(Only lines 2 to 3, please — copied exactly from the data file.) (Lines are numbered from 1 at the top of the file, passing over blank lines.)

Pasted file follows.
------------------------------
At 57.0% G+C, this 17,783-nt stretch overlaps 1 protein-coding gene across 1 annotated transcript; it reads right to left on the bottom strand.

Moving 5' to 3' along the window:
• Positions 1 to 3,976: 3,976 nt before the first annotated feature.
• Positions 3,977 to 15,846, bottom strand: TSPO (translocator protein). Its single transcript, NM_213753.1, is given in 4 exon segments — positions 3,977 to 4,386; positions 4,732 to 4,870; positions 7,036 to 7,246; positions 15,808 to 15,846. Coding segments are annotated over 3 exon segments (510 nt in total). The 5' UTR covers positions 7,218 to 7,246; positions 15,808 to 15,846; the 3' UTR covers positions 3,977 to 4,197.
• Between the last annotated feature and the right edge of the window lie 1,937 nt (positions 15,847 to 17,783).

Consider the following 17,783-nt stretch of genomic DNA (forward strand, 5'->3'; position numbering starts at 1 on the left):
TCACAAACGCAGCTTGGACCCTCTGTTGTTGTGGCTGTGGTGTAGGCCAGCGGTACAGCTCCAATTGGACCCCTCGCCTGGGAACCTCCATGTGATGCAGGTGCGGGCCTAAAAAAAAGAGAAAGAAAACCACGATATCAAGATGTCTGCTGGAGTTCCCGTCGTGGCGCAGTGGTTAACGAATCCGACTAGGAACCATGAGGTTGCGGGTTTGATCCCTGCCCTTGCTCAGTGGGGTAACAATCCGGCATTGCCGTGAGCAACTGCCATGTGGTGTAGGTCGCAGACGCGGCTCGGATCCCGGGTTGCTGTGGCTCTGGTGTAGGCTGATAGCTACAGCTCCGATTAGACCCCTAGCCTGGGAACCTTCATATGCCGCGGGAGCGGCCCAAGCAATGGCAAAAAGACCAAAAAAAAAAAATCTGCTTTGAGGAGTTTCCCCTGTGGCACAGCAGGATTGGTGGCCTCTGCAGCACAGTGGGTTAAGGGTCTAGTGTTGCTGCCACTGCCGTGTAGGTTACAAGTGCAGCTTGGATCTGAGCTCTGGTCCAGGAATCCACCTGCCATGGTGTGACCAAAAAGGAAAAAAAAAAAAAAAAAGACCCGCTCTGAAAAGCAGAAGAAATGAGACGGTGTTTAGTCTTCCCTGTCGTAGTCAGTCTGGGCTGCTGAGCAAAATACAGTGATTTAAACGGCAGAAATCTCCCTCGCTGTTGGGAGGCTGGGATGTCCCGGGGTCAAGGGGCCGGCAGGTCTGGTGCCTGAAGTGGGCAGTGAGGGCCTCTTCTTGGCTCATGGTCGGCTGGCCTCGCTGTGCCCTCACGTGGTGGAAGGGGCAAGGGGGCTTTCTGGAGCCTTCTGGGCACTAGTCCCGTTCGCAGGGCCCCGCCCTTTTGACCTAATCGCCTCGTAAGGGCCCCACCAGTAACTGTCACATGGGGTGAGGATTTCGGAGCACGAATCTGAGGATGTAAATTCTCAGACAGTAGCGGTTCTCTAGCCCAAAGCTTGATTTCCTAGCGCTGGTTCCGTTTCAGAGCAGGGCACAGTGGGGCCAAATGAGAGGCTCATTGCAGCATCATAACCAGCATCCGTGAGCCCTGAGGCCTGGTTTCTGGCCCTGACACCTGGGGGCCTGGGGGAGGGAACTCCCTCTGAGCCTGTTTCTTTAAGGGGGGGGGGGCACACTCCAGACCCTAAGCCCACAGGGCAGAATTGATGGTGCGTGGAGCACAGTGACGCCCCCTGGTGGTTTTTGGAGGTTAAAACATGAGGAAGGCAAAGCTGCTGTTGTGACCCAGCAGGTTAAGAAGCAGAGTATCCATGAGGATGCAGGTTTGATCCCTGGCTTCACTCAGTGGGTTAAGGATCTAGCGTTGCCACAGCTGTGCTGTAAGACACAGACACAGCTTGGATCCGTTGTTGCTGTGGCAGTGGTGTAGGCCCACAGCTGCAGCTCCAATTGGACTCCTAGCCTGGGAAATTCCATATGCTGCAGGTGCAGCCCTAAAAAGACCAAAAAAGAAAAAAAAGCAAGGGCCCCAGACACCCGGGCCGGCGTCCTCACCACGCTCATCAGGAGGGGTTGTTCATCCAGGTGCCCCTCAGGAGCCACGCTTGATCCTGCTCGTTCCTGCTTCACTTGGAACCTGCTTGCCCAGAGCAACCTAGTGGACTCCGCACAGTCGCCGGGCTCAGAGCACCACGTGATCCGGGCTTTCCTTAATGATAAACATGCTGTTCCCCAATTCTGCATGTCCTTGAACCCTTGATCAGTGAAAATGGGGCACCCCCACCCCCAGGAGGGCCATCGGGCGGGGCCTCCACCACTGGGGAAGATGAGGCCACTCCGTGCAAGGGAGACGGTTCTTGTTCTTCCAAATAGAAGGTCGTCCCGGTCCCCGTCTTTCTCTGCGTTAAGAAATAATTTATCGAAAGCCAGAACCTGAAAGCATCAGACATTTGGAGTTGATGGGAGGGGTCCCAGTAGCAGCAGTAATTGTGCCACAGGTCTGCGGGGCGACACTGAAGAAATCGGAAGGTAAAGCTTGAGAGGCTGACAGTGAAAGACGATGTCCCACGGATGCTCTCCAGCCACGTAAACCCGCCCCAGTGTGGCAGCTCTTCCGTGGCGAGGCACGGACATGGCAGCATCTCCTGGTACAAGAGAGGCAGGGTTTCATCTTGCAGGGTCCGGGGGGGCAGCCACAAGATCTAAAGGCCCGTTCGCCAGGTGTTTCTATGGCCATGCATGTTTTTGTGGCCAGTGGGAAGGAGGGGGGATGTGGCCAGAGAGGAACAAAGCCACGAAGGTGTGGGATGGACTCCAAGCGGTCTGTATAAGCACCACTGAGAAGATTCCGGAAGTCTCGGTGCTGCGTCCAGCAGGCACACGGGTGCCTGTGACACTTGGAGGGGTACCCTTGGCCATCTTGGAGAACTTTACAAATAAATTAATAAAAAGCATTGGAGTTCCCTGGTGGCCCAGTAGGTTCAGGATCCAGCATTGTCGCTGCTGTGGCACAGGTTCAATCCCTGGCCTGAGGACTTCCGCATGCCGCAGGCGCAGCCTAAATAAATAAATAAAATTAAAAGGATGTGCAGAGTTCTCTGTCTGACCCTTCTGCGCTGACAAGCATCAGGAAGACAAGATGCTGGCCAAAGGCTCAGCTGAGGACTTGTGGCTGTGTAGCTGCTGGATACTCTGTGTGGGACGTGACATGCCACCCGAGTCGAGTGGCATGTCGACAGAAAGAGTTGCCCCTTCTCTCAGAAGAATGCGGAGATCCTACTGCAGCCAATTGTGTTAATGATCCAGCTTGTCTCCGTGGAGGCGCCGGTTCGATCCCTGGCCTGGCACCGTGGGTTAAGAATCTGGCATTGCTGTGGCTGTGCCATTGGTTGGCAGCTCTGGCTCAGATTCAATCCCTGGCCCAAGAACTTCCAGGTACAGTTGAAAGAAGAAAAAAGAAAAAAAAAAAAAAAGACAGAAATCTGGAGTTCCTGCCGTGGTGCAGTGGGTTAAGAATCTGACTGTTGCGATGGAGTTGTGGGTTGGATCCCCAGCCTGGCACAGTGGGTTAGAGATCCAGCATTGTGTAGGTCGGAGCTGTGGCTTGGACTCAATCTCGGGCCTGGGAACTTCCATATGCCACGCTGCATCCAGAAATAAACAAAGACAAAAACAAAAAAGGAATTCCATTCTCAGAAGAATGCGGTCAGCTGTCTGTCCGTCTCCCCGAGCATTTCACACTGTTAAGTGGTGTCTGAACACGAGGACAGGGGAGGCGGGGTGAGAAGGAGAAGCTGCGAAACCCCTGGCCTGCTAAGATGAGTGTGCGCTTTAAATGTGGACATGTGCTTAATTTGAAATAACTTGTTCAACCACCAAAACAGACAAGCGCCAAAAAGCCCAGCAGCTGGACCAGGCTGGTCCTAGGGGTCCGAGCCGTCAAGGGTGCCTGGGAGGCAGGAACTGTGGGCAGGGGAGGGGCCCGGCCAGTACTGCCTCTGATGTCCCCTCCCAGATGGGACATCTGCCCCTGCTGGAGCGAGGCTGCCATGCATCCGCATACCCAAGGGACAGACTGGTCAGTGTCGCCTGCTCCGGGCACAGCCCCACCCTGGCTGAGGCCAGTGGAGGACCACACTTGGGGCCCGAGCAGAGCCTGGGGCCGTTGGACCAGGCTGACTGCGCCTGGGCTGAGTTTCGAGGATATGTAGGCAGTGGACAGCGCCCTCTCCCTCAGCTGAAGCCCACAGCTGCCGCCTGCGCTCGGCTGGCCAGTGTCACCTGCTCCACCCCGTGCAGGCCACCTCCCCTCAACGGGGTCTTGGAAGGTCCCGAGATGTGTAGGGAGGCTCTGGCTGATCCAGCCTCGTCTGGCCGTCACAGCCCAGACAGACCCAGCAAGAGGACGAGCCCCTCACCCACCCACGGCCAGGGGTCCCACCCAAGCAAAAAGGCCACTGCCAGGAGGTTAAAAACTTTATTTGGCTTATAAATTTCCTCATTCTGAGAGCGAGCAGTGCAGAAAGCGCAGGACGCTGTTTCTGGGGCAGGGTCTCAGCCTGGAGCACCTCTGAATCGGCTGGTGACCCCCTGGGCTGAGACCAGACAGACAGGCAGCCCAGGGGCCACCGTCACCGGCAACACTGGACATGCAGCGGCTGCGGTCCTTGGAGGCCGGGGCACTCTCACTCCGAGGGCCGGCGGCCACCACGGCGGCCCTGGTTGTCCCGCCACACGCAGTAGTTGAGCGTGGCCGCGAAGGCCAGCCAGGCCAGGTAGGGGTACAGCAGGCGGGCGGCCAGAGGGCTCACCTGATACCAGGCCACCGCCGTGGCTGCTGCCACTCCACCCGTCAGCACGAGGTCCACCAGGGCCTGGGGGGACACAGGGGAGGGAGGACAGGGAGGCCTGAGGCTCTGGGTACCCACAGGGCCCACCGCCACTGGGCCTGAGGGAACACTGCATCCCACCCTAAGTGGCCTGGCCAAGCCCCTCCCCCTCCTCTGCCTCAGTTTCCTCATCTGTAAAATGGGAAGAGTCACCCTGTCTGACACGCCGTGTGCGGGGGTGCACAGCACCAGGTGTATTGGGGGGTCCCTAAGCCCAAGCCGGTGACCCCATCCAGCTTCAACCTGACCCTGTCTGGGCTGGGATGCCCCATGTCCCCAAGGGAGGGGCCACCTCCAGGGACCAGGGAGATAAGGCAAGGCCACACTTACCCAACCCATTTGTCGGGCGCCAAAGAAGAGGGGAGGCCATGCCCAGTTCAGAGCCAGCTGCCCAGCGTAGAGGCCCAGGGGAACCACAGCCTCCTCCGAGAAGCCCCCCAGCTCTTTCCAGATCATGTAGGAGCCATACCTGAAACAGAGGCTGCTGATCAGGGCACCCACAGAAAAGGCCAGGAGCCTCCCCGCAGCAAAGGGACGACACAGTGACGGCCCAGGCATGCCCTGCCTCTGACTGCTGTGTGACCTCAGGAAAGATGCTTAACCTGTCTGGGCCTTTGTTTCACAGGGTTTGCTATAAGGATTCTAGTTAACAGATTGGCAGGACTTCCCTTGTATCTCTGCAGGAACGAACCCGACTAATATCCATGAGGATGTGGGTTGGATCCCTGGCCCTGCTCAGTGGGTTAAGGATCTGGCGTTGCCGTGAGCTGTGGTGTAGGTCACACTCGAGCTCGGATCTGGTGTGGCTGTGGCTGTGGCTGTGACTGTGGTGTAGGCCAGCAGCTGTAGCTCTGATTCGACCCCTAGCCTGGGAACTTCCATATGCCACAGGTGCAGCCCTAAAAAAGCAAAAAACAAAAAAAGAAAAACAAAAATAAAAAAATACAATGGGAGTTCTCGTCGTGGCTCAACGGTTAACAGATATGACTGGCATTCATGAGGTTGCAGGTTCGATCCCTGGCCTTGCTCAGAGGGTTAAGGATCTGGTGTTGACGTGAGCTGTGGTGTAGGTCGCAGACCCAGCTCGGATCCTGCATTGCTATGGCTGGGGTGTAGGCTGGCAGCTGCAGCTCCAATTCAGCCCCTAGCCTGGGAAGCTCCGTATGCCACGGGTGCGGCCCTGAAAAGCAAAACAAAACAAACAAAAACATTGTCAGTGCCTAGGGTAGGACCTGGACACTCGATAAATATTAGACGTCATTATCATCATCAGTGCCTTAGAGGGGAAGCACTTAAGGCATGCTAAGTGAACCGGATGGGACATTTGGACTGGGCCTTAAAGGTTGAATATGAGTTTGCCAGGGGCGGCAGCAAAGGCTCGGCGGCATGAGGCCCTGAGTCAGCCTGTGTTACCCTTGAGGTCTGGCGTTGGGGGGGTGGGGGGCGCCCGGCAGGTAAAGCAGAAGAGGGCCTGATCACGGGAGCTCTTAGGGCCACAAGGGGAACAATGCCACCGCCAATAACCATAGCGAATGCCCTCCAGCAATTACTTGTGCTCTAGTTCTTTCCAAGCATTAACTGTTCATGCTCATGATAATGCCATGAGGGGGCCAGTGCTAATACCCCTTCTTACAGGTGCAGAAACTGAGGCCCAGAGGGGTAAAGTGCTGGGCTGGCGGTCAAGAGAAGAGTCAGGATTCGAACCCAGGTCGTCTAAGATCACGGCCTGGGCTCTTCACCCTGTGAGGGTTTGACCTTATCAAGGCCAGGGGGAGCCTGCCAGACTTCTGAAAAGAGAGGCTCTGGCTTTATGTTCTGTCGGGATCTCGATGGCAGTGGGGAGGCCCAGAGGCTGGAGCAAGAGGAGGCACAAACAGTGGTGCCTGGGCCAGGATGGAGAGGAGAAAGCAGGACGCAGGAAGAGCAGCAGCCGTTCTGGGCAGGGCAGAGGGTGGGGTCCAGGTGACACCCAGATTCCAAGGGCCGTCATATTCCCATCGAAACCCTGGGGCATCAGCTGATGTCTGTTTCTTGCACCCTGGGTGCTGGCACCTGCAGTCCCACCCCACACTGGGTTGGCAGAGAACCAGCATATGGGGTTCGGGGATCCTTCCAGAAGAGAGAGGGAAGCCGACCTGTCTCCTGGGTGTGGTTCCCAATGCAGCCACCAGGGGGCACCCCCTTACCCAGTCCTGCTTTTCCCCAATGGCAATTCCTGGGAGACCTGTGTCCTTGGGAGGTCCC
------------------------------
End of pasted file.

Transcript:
Moving 5' to 3' along the window:
• Positions 1 to 3,976: 3,976 nt before the first annotated feature.